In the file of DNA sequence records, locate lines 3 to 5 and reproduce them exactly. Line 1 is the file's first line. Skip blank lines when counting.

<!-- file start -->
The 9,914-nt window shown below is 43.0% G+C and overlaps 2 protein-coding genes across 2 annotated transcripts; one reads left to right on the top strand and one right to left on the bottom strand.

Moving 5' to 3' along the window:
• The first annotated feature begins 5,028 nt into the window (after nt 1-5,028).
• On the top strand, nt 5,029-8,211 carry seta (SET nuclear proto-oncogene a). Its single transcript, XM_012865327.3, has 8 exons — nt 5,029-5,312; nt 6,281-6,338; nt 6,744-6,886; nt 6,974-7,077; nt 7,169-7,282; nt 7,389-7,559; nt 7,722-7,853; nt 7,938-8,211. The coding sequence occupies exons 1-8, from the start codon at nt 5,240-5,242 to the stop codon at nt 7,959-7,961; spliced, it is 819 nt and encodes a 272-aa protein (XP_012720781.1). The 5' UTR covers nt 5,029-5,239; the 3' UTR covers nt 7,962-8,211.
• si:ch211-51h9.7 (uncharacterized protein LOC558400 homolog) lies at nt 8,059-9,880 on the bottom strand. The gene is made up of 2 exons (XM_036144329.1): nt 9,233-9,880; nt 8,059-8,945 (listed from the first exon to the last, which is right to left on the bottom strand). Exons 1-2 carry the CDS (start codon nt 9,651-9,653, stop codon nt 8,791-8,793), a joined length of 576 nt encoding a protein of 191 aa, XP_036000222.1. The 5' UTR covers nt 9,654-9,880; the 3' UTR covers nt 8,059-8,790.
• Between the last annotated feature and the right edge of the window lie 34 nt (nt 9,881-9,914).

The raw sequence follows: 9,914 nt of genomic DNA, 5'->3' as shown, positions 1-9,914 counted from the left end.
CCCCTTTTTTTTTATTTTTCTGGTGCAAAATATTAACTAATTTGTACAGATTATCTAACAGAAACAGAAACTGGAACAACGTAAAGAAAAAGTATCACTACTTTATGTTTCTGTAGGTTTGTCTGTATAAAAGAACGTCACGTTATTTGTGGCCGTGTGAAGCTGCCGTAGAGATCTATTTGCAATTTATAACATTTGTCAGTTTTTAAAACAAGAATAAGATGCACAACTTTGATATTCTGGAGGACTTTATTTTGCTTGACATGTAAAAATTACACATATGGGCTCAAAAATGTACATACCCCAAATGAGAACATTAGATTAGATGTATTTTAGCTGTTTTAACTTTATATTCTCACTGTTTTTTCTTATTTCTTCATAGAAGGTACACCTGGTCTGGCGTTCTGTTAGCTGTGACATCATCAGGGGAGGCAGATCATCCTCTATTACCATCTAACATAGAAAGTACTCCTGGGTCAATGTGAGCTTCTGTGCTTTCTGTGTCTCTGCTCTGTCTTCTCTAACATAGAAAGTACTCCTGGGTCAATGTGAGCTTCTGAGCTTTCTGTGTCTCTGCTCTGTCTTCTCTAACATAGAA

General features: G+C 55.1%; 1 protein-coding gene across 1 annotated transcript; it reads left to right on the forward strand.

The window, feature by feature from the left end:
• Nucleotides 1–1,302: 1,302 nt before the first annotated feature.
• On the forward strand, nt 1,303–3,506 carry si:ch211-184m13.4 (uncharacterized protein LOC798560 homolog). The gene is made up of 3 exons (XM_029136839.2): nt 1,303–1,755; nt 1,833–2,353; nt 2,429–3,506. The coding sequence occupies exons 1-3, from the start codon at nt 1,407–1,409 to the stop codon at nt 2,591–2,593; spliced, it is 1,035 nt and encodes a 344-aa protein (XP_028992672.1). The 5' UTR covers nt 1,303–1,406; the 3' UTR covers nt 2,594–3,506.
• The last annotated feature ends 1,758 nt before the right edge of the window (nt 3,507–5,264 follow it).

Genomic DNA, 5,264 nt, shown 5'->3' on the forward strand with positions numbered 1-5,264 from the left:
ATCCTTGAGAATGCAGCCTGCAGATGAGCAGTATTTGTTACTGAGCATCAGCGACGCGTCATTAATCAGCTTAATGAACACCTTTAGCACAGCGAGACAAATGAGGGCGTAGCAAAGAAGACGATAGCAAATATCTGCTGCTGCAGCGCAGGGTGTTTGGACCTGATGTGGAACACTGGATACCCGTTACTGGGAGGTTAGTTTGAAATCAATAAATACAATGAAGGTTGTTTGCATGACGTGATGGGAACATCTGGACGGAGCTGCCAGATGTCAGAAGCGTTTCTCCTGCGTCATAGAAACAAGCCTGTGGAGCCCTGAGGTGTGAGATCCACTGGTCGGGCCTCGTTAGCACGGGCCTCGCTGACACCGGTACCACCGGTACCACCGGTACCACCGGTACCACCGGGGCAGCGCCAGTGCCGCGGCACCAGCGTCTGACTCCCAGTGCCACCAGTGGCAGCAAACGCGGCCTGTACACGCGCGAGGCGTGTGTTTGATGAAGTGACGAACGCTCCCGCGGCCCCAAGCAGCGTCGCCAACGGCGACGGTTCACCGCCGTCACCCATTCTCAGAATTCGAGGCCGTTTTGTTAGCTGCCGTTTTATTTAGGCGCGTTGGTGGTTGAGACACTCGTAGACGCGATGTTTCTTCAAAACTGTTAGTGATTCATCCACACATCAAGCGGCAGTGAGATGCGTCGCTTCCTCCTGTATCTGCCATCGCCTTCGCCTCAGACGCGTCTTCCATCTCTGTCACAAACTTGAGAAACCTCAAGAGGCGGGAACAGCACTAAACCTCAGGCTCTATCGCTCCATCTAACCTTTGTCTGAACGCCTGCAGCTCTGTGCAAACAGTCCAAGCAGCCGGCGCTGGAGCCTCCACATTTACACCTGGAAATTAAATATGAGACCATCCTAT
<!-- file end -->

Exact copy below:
• The first annotated feature begins 5,028 nt into the window (after nt 1-5,028).
• On the top strand, nt 5,029-8,211 carry seta (SET nuclear proto-oncogene a). Its single transcript, XM_012865327.3, has 8 exons — nt 5,029-5,312; nt 6,281-6,338; nt 6,744-6,886; nt 6,974-7,077; nt 7,169-7,282; nt 7,389-7,559; nt 7,722-7,853; nt 7,938-8,211. The coding sequence occupies exons 1-8, from the start codon at nt 5,240-5,242 to the stop codon at nt 7,959-7,961; spliced, it is 819 nt and encodes a 272-aa protein (XP_012720781.1). The 5' UTR covers nt 5,029-5,239; the 3' UTR covers nt 7,962-8,211.
• si:ch211-51h9.7 (uncharacterized protein LOC558400 homolog) lies at nt 8,059-9,880 on the bottom strand. The gene is made up of 2 exons (XM_036144329.1): nt 9,233-9,880; nt 8,059-8,945 (listed from the first exon to the last, which is right to left on the bottom strand). Exons 1-2 carry the CDS (start codon nt 9,651-9,653, stop codon nt 8,791-8,793), a joined length of 576 nt encoding a protein of 191 aa, XP_036000222.1. The 5' UTR covers nt 9,654-9,880; the 3' UTR covers nt 8,059-8,790.